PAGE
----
New works by six Harvard composers provided an evening of the most exciting kind of listening last Wednesday in Paine Hall. Before giving my impression of the individual works, however, I must advance a criticism of this otherwise praiseworthy Music Club presentation. It seems to me that in certain instances the audience could have expected a higher standard of performance than it was given. It is hard enough to gain a clear impression of a modern work at first hearing and a faulty performance makes it virtually impossible. Joel Mandelbaum's songs were given a wholly inadequate performance and the Sonata of Peter Westergaard suffered from a listless rendition of the violin part.
The most striking work of the evening was the Piano Sonata in G which received its first public performance by the composer, Paul Des Marais, instructor in music. The breadth of development in the opening movement is what impressed me first. Here is a modern composer who does not strip his form to its barest outlines. The piano is treated in almost orchestral terms, yielding in quick succession highly contrasting effects of sonority, dynamics, and range. The opening theme of the first movement is violent and harsh but it soon alternates with some warmly expressive passages that reminded me of Brahms. The final Largamente was problematic, coming, as it did, after two straight-forward and easily communicative movements. In what seemed an endlessly repetitious opening figuration with gradually heightening harmonic tension, Mr. Des Marais seems to attempt an effect of the mystique. The harmonies grow harsher and harsher, and, after a mordant faster section, culminate in an extremely dissonant ending. Mr. Des Mania's experiment here is one of extended cumulative tension within one movement. I far one, did not find the experience wholly credible. But I look forward to a better appreciation of it after a few rehearings.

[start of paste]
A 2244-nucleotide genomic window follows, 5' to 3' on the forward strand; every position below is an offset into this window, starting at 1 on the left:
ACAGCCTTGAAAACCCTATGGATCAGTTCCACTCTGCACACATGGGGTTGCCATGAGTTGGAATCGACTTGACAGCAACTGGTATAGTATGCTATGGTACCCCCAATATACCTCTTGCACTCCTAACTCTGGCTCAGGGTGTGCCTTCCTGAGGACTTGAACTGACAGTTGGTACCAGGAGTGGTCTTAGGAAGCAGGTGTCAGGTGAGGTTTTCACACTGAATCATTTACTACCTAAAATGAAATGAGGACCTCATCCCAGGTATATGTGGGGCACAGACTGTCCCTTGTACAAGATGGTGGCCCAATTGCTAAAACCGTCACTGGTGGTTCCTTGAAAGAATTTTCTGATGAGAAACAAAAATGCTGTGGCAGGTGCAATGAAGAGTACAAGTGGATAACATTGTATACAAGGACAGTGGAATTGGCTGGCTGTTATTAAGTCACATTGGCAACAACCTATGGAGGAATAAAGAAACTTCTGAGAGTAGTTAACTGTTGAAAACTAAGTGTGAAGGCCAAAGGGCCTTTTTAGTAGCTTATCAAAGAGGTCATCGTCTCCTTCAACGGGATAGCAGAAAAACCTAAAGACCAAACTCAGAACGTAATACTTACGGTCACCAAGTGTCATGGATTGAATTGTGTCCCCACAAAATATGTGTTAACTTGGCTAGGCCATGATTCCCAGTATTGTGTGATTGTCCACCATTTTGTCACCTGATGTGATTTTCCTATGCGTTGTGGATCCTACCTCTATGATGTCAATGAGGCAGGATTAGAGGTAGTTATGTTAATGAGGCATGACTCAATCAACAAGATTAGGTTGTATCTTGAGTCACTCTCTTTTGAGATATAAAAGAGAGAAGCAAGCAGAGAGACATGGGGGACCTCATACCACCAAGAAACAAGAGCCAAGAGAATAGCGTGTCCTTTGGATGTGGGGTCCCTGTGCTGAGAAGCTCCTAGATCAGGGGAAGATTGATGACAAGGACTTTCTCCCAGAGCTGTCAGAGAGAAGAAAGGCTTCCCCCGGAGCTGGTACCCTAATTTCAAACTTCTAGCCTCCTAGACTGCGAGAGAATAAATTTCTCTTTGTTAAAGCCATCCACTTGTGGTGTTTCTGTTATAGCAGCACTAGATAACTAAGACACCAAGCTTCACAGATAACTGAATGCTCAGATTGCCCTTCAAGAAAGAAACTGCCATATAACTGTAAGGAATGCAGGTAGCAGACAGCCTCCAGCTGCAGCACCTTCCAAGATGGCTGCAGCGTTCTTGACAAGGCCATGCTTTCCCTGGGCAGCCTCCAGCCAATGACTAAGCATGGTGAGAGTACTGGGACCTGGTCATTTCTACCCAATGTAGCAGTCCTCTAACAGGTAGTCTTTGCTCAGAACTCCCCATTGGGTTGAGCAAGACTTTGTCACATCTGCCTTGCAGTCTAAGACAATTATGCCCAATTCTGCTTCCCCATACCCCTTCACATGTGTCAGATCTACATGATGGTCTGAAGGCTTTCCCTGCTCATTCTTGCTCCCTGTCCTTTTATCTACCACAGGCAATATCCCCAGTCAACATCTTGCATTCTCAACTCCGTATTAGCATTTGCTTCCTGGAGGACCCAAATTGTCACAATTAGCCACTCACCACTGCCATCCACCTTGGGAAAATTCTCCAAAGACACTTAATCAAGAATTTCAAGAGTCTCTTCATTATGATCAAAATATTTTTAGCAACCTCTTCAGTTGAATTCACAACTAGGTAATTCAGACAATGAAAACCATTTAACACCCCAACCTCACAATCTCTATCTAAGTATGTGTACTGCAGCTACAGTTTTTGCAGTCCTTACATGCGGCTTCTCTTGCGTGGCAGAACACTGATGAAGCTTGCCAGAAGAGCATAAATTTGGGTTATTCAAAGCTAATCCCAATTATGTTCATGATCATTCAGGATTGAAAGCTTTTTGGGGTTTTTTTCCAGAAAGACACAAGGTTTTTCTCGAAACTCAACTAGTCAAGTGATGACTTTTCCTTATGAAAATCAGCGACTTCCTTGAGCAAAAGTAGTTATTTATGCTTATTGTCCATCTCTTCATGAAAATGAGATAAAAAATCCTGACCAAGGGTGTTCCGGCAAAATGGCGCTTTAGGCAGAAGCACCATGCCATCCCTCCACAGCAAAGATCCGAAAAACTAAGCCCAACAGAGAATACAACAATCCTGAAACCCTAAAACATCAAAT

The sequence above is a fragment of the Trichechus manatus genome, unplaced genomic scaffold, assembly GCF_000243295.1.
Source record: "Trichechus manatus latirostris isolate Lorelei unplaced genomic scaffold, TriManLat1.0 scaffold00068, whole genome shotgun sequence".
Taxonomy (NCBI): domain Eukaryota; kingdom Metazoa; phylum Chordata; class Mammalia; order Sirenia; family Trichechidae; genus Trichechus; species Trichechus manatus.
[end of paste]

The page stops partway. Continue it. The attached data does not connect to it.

Piano Piece by Phoebe Wood seemed logically constructed, though it did not make much of a point to me (it was heard to its disadvantage immediately after the Des Marais). I found Stuart Feder's Sonatina Movement an attractive, waltz like number. The two movements performed from Mr. Wester guard's Violia Sonata impressed me as pleasant and skillfully conceived.
Of the songs I thought Mr. Mandelbaum's settings of Psalms Nos. 139 and 140 for mezzo-soprano and cello showed the greatest freedom in the handling of a vocal line. He took excellent advantage of these highly dramatic texts and displayed an appropriate variety of moods while maintaining a stylistic unity with in the pair. Mr. Feder's settings showed a greater simplicity, more of a desire to render the texts than to interpret them. Yet his songs were to from colorless, I especially enjoyed the mock heroic piano recite after the Found liner. "And I would rather have my sweet... Than de high deeds in Run gray..."